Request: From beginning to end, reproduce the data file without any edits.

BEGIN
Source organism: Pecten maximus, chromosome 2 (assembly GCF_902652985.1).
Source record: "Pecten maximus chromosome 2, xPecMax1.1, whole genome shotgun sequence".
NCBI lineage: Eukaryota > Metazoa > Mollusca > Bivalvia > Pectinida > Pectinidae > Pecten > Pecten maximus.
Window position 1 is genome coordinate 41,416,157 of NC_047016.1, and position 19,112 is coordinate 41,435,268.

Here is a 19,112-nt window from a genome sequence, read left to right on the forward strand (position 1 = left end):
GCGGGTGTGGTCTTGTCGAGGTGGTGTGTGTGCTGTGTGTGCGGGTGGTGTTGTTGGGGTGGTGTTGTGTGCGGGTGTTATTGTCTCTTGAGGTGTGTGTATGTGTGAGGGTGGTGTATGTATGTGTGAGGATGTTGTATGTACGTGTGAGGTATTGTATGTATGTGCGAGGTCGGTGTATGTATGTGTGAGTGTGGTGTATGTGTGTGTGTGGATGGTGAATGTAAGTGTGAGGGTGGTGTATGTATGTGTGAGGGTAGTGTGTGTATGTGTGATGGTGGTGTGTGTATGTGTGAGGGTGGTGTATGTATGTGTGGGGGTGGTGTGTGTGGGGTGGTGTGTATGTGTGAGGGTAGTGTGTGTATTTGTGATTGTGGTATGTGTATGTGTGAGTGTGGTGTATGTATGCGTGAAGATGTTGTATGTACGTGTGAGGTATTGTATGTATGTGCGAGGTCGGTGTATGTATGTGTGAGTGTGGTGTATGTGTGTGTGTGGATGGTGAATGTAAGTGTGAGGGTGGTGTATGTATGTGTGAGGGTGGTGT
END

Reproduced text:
Source organism: Pecten maximus, chromosome 2 (assembly GCF_902652985.1).
Source record: "Pecten maximus chromosome 2, xPecMax1.1, whole genome shotgun sequence".
NCBI lineage: Eukaryota > Metazoa > Mollusca > Bivalvia > Pectinida > Pectinidae > Pecten > Pecten maximus.
Window position 1 is genome coordinate 41,416,157 of NC_047016.1, and position 19,112 is coordinate 41,435,268.

Here is a 19,112-nt window from a genome sequence, read left to right on the forward strand (position 1 = left end):
GCGGGTGTGGTCTTGTCGAGGTGGTGTGTGTGCTGTGTGTGCGGGTGGTGTTGTTGGGGTGGTGTTGTGTGCGGGTGTTATTGTCTCTTGAGGTGTGTGTATGTGTGAGGGTGGTGTATGTATGTGTGAGGATGTTGTATGTACGTGTGAGGTATTGTATGTATGTGCGAGGTCGGTGTATGTATGTGTGAGTGTGGTGTATGTGTGTGTGTGGATGGTGAATGTAAGTGTGAGGGTGGTGTATGTATGTGTGAGGGTAGTGTGTGTATGTGTGATGGTGGTGTGTGTATGTGTGAGGGTGGTGTATGTATGTGTGGGGGTGGTGTGTGTGGGGTGGTGTGTATGTGTGAGGGTAGTGTGTGTATTTGTGATTGTGGTATGTGTATGTGTGAGTGTGGTGTATGTATGCGTGAAGATGTTGTATGTACGTGTGAGGTATTGTATGTATGTGCGAGGTCGGTGTATGTATGTGTGAGTGTGGTGTATGTGTGTGTGTGGATGGTGAATGTAAGTGTGAGGGTGGTGTATGTATGTGTGAGGGTGGTGT